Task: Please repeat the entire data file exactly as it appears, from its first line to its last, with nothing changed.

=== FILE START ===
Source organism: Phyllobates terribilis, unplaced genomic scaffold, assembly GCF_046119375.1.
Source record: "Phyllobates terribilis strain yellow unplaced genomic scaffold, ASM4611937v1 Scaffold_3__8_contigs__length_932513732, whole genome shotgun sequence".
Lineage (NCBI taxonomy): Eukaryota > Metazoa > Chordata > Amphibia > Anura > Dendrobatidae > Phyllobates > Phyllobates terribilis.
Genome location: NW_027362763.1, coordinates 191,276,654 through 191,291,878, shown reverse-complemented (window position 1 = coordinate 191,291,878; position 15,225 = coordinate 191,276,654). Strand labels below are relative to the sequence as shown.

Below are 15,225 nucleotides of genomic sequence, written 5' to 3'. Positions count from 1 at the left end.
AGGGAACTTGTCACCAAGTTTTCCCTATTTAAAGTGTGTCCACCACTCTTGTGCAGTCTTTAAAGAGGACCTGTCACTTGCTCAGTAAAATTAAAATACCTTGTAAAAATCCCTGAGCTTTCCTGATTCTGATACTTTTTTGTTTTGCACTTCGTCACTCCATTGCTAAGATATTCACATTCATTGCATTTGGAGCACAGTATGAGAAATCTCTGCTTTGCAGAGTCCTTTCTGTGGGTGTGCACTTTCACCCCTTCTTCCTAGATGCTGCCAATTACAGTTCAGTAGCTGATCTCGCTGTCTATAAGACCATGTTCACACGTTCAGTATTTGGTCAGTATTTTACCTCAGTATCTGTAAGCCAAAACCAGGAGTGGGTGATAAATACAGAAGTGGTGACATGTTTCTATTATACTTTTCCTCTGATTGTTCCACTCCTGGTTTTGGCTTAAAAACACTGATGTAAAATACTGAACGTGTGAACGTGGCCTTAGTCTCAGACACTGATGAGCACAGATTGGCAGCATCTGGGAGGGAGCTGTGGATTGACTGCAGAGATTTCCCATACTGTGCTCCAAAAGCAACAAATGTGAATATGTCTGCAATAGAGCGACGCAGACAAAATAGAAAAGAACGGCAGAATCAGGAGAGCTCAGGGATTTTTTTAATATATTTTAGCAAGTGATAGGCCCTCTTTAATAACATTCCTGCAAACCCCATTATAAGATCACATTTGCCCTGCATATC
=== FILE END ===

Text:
Source organism: Phyllobates terribilis, unplaced genomic scaffold, assembly GCF_046119375.1.
Source record: "Phyllobates terribilis strain yellow unplaced genomic scaffold, ASM4611937v1 Scaffold_3__8_contigs__length_932513732, whole genome shotgun sequence".
Lineage (NCBI taxonomy): Eukaryota > Metazoa > Chordata > Amphibia > Anura > Dendrobatidae > Phyllobates > Phyllobates terribilis.
Genome location: NW_027362763.1, coordinates 191,276,654 through 191,291,878, shown reverse-complemented (window position 1 = coordinate 191,291,878; position 15,225 = coordinate 191,276,654). Strand labels below are relative to the sequence as shown.

Below are 15,225 nucleotides of genomic sequence, written 5' to 3'. Positions count from 1 at the left end.
AGGGAACTTGTCACCAAGTTTTCCCTATTTAAAGTGTGTCCACCACTCTTGTGCAGTCTTTAAAGAGGACCTGTCACTTGCTCAGTAAAATTAAAATACCTTGTAAAAATCCCTGAGCTTTCCTGATTCTGATACTTTTTTGTTTTGCACTTCGTCACTCCATTGCTAAGATATTCACATTCATTGCATTTGGAGCACAGTATGAGAAATCTCTGCTTTGCAGAGTCCTTTCTGTGGGTGTGCACTTTCACCCCTTCTTCCTAGATGCTGCCAATTACAGTTCAGTAGCTGATCTCGCTGTCTATAAGACCATGTTCACACGTTCAGTATTTGGTCAGTATTTTACCTCAGTATCTGTAAGCCAAAACCAGGAGTGGGTGATAAATACAGAAGTGGTGACATGTTTCTATTATACTTTTCCTCTGATTGTTCCACTCCTGGTTTTGGCTTAAAAACACTGATGTAAAATACTGAACGTGTGAACGTGGCCTTAGTCTCAGACACTGATGAGCACAGATTGGCAGCATCTGGGAGGGAGCTGTGGATTGACTGCAGAGATTTCCCATACTGTGCTCCAAAAGCAACAAATGTGAATATGTCTGCAATAGAGCGACGCAGACAAAATAGAAAAGAACGGCAGAATCAGGAGAGCTCAGGGATTTTTTTAATATATTTTAGCAAGTGATAGGCCCTCTTTAATAACATTCCTGCAAACCCCATTATAAGATCACATTTGCCCTGCATATC